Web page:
Vim MarksFri, Dec 7, 2012
Marks are a feature that I’ve never really used enough. Hopefully writing about them will change that for the better.
Make a basic, file local, mark called
Jump back to that mark
Now I try to be pragmatic. So use cases are what motivate me to learn new thing. I think that marks are a good replacement for a lot of the things I use visual line
V mode for now.
Lets say a have some text
this is a test
I want to remove lines 2-3.
Currently I’ll jump into visual line mode, select the lines and then
d to delete them.
If I was going to do same thing with marks I’d set a mark on line 2
ma, go down a line
j, go to the end of that line
$, and then delete
, go to the end of that line
$, and then delete everything back to the mark
… not so great.
the best way would be
2dd to delete the 2 lines. I guess there’s no point trying to use marks for manipulating entire lines. They’re more usefull when you want to do more complicated motions where you’re not trying to grab the entire line. Or maybe when the content you are targetting is very large and visual mode would obscure the view. I’m lazy and don’t feel like coming up with examples for those situations. So next to another use case.
I think marks are more important in the case of navigation than in editing. Before I say anything else, you need to know that there are 2 different types of marks: Local
abcde.... and Global
ABCD.... Local marks are local to the file they are defined in. If a mark
b exists in
file1 and then you define mark
file2, they can both exist oblivious to eachother. Global marks are shared across files.
A good usage would be when your trying to debug some C function and you’re always jumping between the usage, declaration, and definitions. You could just set global marks for those points.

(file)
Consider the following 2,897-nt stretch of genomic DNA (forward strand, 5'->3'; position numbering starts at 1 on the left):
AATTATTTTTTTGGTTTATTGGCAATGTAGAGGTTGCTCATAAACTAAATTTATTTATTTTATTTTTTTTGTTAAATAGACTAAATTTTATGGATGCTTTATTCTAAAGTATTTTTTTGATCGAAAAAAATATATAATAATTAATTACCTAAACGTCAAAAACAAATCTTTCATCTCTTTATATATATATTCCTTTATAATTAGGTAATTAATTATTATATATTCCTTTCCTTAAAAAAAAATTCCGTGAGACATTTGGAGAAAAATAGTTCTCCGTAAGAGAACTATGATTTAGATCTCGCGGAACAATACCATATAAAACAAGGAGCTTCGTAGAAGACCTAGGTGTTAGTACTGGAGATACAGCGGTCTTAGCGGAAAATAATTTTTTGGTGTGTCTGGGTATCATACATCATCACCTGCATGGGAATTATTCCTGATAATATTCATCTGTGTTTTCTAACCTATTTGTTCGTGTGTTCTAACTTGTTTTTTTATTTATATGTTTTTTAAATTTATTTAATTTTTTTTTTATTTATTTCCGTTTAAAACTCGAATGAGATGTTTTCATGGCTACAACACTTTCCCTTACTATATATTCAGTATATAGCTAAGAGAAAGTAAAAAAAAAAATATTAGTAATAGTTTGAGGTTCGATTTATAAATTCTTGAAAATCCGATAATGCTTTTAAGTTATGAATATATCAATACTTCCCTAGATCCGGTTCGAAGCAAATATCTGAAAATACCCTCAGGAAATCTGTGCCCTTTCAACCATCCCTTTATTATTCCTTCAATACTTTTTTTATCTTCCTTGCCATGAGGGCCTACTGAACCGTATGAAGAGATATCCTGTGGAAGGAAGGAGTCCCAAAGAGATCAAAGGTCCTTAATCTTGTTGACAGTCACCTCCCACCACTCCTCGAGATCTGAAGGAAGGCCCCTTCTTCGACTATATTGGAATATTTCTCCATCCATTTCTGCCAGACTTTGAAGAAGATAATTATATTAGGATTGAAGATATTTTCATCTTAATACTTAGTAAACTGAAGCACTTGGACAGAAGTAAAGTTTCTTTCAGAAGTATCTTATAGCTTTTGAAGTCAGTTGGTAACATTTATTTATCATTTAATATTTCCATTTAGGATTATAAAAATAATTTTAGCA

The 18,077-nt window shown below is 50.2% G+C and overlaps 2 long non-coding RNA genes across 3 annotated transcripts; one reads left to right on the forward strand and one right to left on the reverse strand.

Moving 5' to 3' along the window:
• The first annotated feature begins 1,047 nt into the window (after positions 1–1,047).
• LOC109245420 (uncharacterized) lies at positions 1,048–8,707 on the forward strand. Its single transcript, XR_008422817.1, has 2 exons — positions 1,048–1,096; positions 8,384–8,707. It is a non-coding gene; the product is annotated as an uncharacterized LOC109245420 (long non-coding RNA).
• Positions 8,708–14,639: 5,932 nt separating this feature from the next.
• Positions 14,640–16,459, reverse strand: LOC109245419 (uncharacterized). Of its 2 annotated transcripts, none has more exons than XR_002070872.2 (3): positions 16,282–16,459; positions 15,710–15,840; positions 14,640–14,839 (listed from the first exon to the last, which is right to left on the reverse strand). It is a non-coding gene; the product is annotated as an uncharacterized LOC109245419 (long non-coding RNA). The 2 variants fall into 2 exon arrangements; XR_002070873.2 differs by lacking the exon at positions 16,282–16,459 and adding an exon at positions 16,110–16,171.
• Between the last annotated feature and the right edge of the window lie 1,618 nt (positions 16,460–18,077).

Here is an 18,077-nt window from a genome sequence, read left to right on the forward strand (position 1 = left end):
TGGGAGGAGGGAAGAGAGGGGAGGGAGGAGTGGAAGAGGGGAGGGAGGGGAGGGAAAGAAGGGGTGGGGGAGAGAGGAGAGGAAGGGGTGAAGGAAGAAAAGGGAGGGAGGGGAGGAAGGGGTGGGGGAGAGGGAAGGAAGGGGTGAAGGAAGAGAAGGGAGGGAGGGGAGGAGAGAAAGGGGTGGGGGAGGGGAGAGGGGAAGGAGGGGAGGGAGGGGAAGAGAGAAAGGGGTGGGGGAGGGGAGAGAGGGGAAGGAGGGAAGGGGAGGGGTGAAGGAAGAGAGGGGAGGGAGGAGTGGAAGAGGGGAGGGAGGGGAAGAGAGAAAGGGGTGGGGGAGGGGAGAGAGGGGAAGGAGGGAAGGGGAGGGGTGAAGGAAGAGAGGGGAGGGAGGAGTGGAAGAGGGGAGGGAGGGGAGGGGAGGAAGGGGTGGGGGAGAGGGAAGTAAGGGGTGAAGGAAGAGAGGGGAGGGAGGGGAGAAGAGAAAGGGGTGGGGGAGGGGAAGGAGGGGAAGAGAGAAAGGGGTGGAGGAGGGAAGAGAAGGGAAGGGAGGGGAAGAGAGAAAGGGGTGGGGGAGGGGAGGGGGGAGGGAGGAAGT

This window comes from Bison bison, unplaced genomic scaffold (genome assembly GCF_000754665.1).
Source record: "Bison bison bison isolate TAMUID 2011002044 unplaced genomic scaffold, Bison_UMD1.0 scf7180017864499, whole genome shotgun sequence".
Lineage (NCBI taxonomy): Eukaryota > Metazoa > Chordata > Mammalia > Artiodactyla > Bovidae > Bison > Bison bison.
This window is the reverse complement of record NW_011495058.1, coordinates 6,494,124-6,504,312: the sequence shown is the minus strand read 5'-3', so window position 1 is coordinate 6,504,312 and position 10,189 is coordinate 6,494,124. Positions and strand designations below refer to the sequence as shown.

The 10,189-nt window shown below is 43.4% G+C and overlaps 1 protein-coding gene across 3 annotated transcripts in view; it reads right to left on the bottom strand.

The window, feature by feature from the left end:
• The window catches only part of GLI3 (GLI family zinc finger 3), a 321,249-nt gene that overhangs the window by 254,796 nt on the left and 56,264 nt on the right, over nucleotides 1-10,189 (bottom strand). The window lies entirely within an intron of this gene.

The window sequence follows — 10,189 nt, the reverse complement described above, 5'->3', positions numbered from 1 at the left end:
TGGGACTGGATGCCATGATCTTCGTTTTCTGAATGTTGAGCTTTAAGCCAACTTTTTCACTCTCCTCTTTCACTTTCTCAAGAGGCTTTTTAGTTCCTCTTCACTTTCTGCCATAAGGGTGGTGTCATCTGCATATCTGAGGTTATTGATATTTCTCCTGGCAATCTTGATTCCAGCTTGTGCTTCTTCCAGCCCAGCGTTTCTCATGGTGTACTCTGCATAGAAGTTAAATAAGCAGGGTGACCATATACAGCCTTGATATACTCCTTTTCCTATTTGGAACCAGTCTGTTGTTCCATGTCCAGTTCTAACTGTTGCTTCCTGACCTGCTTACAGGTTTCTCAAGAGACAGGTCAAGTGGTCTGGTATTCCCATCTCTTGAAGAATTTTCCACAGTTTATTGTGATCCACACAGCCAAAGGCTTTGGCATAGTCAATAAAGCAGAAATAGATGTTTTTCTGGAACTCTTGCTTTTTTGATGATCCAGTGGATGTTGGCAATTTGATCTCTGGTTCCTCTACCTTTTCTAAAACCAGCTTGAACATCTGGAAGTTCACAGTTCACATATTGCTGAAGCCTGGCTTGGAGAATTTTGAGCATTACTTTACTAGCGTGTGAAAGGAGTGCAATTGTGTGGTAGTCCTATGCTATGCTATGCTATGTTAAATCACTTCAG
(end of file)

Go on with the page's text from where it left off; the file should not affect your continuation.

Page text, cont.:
Undo is a very awesome thing. But most of the time it’s only used for reverting changes made. What about movement? You know those times when you accidentally hit some key and your cursor jumps to a completely different part of the page?
'' is your friend. It’s a special mark that denotes the last place you jumped from. It will keep jumping back and forth between the last 2 locations you were.
But say you did something really retarded and need to go back 3 jumps? In that case you need to bust out
CTRL-O and his buddy
CTRL-I. These will navigate forward and backward through the jump history.
CTRL-I are the undo and redo when it comes to movement.
listing doesn’t really make sense as a heading when the other two are taken into account, but w.e. The way you list all the marks (global and local) is with the
One last thing that you want to do is jump back to the last place you edited something. That’s what the
. mark is for.
.' will take you back to your last edit location.
Line or Char?
Ok so I left out a small tidbit of information, but it’s not that complicated. When you access a mark using
' then you will jump to the beginning of the line where the mark was defined. If you want to jump to the exact character where the mark was created, then you need to use